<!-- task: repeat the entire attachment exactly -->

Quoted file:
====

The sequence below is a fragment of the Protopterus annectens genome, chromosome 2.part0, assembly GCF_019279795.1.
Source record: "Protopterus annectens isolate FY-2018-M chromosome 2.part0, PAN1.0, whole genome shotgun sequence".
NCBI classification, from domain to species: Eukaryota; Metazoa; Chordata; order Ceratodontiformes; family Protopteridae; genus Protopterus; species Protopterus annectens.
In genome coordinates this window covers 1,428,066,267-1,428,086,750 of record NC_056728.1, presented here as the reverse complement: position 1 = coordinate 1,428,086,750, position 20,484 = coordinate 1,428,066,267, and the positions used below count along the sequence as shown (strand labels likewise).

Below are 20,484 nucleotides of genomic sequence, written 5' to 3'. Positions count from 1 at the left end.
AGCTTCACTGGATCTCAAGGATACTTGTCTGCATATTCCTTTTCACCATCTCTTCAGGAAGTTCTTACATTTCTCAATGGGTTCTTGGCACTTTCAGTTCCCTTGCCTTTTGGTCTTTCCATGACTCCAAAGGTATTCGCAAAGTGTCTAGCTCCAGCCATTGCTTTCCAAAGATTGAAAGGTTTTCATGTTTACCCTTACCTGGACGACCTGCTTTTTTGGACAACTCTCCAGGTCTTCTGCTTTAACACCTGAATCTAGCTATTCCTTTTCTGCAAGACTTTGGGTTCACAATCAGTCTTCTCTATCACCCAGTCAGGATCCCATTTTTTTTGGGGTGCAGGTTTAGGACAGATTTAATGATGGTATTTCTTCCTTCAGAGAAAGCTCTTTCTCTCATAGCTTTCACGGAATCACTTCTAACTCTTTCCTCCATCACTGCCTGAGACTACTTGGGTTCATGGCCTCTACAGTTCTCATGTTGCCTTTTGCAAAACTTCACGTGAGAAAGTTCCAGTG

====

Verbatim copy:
The sequence below is a fragment of the Protopterus annectens genome, chromosome 2.part0, assembly GCF_019279795.1.
Source record: "Protopterus annectens isolate FY-2018-M chromosome 2.part0, PAN1.0, whole genome shotgun sequence".
NCBI classification, from domain to species: Eukaryota; Metazoa; Chordata; order Ceratodontiformes; family Protopteridae; genus Protopterus; species Protopterus annectens.
In genome coordinates this window covers 1,428,066,267-1,428,086,750 of record NC_056728.1, presented here as the reverse complement: position 1 = coordinate 1,428,086,750, position 20,484 = coordinate 1,428,066,267, and the positions used below count along the sequence as shown (strand labels likewise).

Below are 20,484 nucleotides of genomic sequence, written 5' to 3'. Positions count from 1 at the left end.
AGCTTCACTGGATCTCAAGGATACTTGTCTGCATATTCCTTTTCACCATCTCTTCAGGAAGTTCTTACATTTCTCAATGGGTTCTTGGCACTTTCAGTTCCCTTGCCTTTTGGTCTTTCCATGACTCCAAAGGTATTCGCAAAGTGTCTAGCTCCAGCCATTGCTTTCCAAAGATTGAAAGGTTTTCATGTTTACCCTTACCTGGACGACCTGCTTTTTTGGACAACTCTCCAGGTCTTCTGCTTTAACACCTGAATCTAGCTATTCCTTTTCTGCAAGACTTTGGGTTCACAATCAGTCTTCTCTATCACCCAGTCAGGATCCCATTTTTTTTGGGGTGCAGGTTTAGGACAGATTTAATGATGGTATTTCTTCCTTCAGAGAAAGCTCTTTCTCTCATAGCTTTCACGGAATCACTTCTAACTCTTTCCTCCATCACTGCCTGAGACTACTTGGGTTCATGGCCTCTACAGTTCTCATGTTGCCTTTTGCAAAACTTCACGTGAGAAAGTTCCAGTG